A great deal of academic output is increasingly widely available to anyone with access to a computer. People can download PDFs of published papers and can use them (along with other resources) to make sense of complex information, and act on it if they wish. People with health conditions are good examples of types of people that are motivated to learn more about a topic that affects them, and to learn how to get to grips with academic literature. Having an Open Access culture - in which published research articles are freely available rather than costing $30 per paper - will (hopefully) only increase that.

Obviously there are journalists, science writers and bloggers who can help people make sense of a complex topic too.

This was my cunning plan, in two tweets.

Friday, 8 April 2016

Homeopathy clinging to NHS by its fingertips, not far to fall

Every year the UK Government's Department of Health publishes (through the Health and Social Care Information Centre, HSCIC) the latest figures for money spent on prescriptions in the NHS in England. This is known as prescription cost analysis data and this year it was published on 7 April.

The data include the number of prescription items and the cost of those items. In many cases, and partiularly in the case of long term conditions like diabetes, numbers of prescription items tend to increase each year.

But not for homeopathy prescription items (which, anachronistically, are still permitted on the NHS where doctors (presumably?) want to give patients 'a pill' without actually giving them a pill)...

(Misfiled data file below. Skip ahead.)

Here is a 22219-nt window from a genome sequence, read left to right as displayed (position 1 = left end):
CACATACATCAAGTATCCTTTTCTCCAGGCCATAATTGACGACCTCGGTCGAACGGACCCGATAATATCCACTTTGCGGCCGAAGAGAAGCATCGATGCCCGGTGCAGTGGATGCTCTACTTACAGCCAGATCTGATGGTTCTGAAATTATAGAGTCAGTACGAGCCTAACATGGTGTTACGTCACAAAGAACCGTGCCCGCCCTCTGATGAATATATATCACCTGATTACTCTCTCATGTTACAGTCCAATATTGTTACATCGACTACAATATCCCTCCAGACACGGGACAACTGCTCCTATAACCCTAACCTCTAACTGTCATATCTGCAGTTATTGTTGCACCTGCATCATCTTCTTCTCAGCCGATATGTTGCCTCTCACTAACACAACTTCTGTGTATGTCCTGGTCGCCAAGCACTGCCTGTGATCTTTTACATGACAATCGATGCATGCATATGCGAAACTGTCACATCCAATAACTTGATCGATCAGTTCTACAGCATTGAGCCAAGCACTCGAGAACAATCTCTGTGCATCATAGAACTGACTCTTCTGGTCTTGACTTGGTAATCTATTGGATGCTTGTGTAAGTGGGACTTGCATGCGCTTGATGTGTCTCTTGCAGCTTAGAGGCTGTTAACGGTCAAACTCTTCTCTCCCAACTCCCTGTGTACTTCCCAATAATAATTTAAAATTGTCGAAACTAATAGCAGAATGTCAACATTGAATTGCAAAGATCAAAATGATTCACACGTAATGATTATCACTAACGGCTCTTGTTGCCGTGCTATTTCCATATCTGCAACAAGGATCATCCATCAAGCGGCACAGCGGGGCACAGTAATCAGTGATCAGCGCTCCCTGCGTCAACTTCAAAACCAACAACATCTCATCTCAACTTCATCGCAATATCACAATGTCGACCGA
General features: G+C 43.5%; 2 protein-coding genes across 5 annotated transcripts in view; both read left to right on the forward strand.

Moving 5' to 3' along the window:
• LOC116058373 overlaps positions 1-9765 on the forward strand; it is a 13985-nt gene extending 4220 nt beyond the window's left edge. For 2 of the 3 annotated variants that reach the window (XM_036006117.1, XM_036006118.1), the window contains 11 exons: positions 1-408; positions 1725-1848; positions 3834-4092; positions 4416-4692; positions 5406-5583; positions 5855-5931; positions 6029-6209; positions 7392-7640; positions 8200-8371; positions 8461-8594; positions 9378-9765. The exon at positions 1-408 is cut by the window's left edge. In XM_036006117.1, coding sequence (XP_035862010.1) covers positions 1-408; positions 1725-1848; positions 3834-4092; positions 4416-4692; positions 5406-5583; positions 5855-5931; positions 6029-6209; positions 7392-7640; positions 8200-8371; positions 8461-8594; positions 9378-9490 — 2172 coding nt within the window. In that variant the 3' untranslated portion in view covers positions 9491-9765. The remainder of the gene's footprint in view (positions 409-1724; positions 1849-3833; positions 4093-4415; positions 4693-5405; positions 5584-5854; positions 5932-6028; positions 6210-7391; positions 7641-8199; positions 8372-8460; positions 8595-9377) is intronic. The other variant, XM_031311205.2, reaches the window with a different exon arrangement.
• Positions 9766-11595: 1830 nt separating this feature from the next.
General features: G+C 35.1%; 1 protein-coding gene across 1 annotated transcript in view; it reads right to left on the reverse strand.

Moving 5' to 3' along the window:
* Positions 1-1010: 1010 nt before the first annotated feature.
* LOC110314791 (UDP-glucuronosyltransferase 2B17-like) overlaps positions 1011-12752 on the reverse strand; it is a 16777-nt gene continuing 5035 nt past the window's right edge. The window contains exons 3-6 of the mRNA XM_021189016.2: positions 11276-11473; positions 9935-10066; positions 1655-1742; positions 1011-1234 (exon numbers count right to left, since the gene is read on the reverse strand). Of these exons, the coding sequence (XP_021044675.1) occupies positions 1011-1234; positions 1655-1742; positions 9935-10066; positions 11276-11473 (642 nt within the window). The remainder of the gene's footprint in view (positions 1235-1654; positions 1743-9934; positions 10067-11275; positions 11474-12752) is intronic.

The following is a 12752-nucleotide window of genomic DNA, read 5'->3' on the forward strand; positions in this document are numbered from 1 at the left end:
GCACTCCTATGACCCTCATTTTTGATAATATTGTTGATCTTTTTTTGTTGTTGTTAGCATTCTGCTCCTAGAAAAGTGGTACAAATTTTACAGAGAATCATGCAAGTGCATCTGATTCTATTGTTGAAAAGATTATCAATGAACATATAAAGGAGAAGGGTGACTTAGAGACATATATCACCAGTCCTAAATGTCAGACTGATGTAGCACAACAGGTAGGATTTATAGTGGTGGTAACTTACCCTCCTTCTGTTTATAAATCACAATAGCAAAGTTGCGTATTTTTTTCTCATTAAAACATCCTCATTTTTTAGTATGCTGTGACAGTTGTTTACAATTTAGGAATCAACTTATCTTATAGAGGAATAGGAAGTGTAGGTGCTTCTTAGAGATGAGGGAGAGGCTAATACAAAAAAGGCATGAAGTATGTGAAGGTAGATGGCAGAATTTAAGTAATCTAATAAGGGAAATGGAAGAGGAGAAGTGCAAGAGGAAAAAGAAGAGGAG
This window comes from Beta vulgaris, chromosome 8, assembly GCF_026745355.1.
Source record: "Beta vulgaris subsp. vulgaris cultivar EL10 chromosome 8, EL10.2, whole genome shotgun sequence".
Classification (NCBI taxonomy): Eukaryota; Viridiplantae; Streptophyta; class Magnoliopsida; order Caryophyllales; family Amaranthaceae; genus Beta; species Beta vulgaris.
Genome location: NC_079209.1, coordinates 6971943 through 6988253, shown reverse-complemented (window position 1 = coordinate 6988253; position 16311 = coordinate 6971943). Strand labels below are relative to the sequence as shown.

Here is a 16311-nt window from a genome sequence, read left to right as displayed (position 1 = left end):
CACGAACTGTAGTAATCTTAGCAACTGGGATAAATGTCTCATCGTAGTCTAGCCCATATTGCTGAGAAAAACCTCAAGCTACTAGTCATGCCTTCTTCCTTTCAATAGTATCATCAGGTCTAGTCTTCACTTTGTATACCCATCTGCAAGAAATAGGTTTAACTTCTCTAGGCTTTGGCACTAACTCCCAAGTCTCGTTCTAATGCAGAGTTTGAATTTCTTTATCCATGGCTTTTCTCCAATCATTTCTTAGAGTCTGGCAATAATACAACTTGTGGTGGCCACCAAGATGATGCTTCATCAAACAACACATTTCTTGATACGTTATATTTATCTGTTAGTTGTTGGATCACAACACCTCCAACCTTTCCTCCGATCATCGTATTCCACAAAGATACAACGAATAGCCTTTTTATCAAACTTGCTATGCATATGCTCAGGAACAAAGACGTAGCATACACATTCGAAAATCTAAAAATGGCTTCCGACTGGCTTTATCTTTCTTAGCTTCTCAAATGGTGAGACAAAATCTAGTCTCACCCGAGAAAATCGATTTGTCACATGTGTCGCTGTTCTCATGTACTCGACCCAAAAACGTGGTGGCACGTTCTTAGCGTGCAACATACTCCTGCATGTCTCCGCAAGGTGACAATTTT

The graphs below (prepared by the Nightingale Collaboration) show the number of homeopathy items prescribed and the overall costs associated with prescribing them. As you can see homeopathy is plummeting on the NHS and has been for some time. That's quite a ski slope there.

The peak number of prescribed items was in 1996 at about 170,000 items. By 2005 this had roughly halved to about 80,000 and, rather dramatically, had halved again two years later in 2007. In 2015 the number dips below 10,000 items, to 8,894.

Graphs made by and stolen from Nightingale Collaboration, click to enlarge
With fewer items being prescribed overall costs are dropping too though the relative cost per item has doubled in 20 years (the cost per item was £4.97 in 1995 and in 2015 was £10.60, thus allowing me to make the joke that homeopathy is most certainly not cost-effective* on the NHS).

You can find a summary of the original data on page 381 of this 711 page PDF ;)

Click to enlarge image.

It's World Homeopathy Awareness week from 10 to 16 April 2016 but it looks like the UK at least is wise to the nonsense of homeopathy. If you plan to share one homeopathy-related article during the week please make it the Nightingale Collaboration's careful analysis of homeopathy's plummetous drop on the NHS which you can find and enjoy here - Homeopathy on the NHS: at death's door

*technically cost-effectiveness-ness for drugs would weigh the effectiveness of the medication (for homeopathy that's zero) against the cost (anything other than free is a waste of money) but here I am mean-spiritedly demonstrating that even compared against itself it's useless. Ha!

Version for homeopaths
Well done homeopaths! You started the year with zero prescribed homeopathic items and ended it with nearly 9,000 - a massive increase, great work everyone :) 

Monday, 4 April 2016

Open air cinema screenings - London 2016

Woohoo it's time for the annual Open Air Cinema Screenings in London post. The text below actually lives in a Storify story and has been embedded here. I'll update the original Storify post so feel free to embed it into your own blog post so that more people know about open air film options in London. Think of it as creative commons.